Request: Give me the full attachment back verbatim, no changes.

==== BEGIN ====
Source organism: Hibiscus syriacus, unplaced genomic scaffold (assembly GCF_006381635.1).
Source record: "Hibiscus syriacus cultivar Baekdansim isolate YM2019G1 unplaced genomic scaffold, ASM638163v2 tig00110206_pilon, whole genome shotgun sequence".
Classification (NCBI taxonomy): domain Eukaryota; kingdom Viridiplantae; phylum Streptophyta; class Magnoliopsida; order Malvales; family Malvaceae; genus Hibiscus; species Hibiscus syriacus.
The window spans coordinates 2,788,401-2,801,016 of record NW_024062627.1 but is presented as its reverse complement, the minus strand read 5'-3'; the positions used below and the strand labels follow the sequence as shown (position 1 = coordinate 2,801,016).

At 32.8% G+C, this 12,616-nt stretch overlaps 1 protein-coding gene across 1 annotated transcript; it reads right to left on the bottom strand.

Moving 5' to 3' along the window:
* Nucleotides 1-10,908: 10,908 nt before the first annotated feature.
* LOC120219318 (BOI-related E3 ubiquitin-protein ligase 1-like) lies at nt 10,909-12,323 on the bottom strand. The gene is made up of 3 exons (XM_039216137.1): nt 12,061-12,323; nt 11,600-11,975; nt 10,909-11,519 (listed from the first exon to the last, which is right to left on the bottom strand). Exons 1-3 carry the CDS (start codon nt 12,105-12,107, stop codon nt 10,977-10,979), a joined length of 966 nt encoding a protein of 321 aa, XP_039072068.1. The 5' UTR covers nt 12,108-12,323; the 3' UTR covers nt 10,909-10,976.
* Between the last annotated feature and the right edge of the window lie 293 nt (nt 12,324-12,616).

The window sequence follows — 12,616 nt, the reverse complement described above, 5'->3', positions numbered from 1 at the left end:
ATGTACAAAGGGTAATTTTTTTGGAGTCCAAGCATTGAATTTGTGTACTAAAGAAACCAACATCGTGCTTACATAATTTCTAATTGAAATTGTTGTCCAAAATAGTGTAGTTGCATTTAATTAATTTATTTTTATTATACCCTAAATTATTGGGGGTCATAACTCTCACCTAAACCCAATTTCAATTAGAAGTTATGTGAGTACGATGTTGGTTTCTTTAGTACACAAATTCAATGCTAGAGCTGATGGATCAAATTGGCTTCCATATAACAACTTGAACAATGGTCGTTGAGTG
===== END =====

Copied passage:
Source organism: Hibiscus syriacus, unplaced genomic scaffold (assembly GCF_006381635.1).
Source record: "Hibiscus syriacus cultivar Baekdansim isolate YM2019G1 unplaced genomic scaffold, ASM638163v2 tig00110206_pilon, whole genome shotgun sequence".
Classification (NCBI taxonomy): domain Eukaryota; kingdom Viridiplantae; phylum Streptophyta; class Magnoliopsida; order Malvales; family Malvaceae; genus Hibiscus; species Hibiscus syriacus.
The window spans coordinates 2,788,401-2,801,016 of record NW_024062627.1 but is presented as its reverse complement, the minus strand read 5'-3'; the positions used below and the strand labels follow the sequence as shown (position 1 = coordinate 2,801,016).

At 32.8% G+C, this 12,616-nt stretch overlaps 1 protein-coding gene across 1 annotated transcript; it reads right to left on the bottom strand.

Moving 5' to 3' along the window:
* Nucleotides 1-10,908: 10,908 nt before the first annotated feature.
* LOC120219318 (BOI-related E3 ubiquitin-protein ligase 1-like) lies at nt 10,909-12,323 on the bottom strand. The gene is made up of 3 exons (XM_039216137.1): nt 12,061-12,323; nt 11,600-11,975; nt 10,909-11,519 (listed from the first exon to the last, which is right to left on the bottom strand). Exons 1-3 carry the CDS (start codon nt 12,105-12,107, stop codon nt 10,977-10,979), a joined length of 966 nt encoding a protein of 321 aa, XP_039072068.1. The 5' UTR covers nt 12,108-12,323; the 3' UTR covers nt 10,909-10,976.
* Between the last annotated feature and the right edge of the window lie 293 nt (nt 12,324-12,616).

The window sequence follows — 12,616 nt, the reverse complement described above, 5'->3', positions numbered from 1 at the left end:
ATGTACAAAGGGTAATTTTTTTGGAGTCCAAGCATTGAATTTGTGTACTAAAGAAACCAACATCGTGCTTACATAATTTCTAATTGAAATTGTTGTCCAAAATAGTGTAGTTGCATTTAATTAATTTATTTTTATTATACCCTAAATTATTGGGGGTCATAACTCTCACCTAAACCCAATTTCAATTAGAAGTTATGTGAGTACGATGTTGGTTTCTTTAGTACACAAATTCAATGCTAGAGCTGATGGATCAAATTGGCTTCCATATAACAACTTGAACAATGGTCGTTGAGTG